Cross Country:78km of trails, mainly in Fiames area.
Hotel - Bed & Breakfast
9 December 2017 (7 nights)
7 nights | Guide prices per person
This traditionally historic hotel in central Cortina is just a few steps from the bell tower and within an easy distance of the lifts. It's charm and typically Italian style are prominent throughout and as a family run property, you'd be hard pushed to find a more local feel. Most of the rooms at the Ambra Cortina also enjoys wonderful views of the surrounding mountains, making it an ideal base from which to experience Cortina.
Rooms are decorated with antique furnishings and paintings, with most offering views over the Dolomites. Included: telephone, satellite TV, minibar, hairdryer and safe. All rooms also have bathroom with bathtub and most have beds with goose down pillows. There are interconnecting rooms if required.
Cortina is the Queen of the Dolomites and easily Italy’s most glamorous and fashionable ski resort.
Part of the Dolomiti Superski area, Cortina boasts access to nearly 1000km of downhill skiing (978km) with over 660 individual pistes served by 573 ski lifts. There really is something for everyone here! Intermediate skiers will be in their element in the Dolomiti Superski with the widest choice of runs open to them, including an impressive 3.7 mile long descent.
Cortina is not really a ski resort as we know them. Rather it is an attractive, sprawling small town located at an altitude of 1,220m, surrounded by impressive peaks and about half a dozen more or less separate ski areas. Much favoured by rich weekend visitors from Rome and Milan, many of whom have second homes here, this is a stylish and fashion-conscious destination that is Italy's answer to St Moritz, Courchevel 1850 and Aspen. It may not have quite the same range and quality of ski terrain as its international competitors, but it has a stylish ambience that none of them can match.
Food and drink play an equally important part in Cortina’s splendid nightlife. There are some wonderful little wine-bars for aperitivi, masses of good restaurants (including Michelin-starred ones) and several lively nightclubs and discos that keep going until nearly dawn in peak season and at weekends.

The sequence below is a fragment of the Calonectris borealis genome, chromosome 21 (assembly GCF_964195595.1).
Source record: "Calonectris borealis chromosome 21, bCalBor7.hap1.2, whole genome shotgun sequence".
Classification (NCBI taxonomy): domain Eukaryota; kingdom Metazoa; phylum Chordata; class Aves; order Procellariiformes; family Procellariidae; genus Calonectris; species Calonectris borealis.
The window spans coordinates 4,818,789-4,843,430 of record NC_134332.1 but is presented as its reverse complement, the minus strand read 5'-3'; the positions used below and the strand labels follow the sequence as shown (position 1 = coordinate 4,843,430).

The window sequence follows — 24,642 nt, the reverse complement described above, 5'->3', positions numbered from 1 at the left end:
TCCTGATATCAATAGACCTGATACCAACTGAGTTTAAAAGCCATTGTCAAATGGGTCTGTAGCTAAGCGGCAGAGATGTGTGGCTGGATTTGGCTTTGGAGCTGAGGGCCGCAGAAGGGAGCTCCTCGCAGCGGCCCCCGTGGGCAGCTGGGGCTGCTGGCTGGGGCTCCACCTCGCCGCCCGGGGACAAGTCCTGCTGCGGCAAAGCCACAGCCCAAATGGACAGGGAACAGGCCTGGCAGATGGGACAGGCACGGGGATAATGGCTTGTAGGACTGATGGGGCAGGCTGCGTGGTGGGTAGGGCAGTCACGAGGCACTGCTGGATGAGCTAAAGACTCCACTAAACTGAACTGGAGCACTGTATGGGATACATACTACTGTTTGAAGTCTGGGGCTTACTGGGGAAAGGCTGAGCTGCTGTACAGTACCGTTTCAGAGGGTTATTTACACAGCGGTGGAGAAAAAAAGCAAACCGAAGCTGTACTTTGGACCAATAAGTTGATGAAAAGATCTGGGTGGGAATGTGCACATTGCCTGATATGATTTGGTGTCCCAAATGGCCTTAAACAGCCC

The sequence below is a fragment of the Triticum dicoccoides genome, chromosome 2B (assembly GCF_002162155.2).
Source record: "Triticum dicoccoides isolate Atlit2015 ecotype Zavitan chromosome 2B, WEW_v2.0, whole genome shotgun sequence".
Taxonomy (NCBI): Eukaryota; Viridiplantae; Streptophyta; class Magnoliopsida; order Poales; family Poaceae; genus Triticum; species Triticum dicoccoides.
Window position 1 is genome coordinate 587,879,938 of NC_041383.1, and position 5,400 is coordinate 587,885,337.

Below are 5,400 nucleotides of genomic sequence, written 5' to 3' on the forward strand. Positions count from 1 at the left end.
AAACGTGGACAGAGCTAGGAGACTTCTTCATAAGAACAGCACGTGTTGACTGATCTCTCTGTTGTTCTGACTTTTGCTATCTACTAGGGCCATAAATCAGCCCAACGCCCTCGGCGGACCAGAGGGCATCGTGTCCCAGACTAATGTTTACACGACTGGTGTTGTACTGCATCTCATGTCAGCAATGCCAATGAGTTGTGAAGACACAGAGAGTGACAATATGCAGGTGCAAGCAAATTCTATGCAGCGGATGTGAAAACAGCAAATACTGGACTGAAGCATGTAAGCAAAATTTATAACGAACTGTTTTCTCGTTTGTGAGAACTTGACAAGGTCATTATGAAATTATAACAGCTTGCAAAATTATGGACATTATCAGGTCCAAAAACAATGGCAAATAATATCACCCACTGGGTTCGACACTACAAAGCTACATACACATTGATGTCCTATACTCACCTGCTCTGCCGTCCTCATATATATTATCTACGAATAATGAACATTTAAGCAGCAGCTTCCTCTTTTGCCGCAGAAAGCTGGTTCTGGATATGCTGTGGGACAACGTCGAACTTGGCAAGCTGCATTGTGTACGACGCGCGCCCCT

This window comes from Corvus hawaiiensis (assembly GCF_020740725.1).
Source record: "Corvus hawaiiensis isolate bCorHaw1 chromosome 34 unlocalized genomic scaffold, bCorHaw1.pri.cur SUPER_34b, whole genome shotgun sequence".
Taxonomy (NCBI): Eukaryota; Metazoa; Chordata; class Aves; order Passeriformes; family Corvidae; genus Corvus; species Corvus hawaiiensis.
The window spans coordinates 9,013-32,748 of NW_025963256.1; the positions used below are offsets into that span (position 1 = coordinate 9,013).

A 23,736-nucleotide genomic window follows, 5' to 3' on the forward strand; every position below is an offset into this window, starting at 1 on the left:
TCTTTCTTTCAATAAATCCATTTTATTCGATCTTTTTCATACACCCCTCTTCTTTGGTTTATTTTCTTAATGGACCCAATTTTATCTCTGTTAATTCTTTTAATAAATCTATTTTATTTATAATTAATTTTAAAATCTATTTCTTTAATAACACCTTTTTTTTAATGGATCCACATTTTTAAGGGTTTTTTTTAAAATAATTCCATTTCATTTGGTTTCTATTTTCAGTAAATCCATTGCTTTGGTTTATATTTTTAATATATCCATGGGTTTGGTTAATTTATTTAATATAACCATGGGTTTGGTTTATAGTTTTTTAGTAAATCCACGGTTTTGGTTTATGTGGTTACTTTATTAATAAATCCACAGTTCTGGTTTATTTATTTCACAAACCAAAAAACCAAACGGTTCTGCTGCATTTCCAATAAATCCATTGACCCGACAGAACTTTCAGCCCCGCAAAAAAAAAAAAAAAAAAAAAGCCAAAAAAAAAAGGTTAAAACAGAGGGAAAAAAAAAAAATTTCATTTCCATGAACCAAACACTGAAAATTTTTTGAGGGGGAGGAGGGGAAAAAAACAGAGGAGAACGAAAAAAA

Most chalet holidays and hotel holidays packaged by operators other than ourselves include in the price return charter flights and coach transfers to the resort. Many regional departure airports are also available. Please enquire for details. Additionally, many tour operators offer the option of rail travel to French resorts either by daytime or overnight Eurostar or overnight Snowtrain.
For clients travelling on tailor-made holidays with Ski Solutions A La Carte we are able to offer a wide range of scheduled flights from a variety of UK airports to suit personal preferences with such carriers as:
Swiss for Geneva or Zurich British Airways for Lyons, Geneva, Zurich, Salzburg, Turin or Venice There are several low-cost carriers which have widened the choice of departure points and destinations in particular from Birmingham, Bristol and Edinburgh which we are happy to book on your behalf as well as other scheduled airlines.
Easyjet for Geneva, Basle, Zurich, Innsbruck, Salzburg, Lyons, Grenoble, Turin, Milan or Venice Ryanair for Salzburg, Friedrichschafen, Basle, Grenoble or Turin as well as Globespan , bmibaby and Flybe.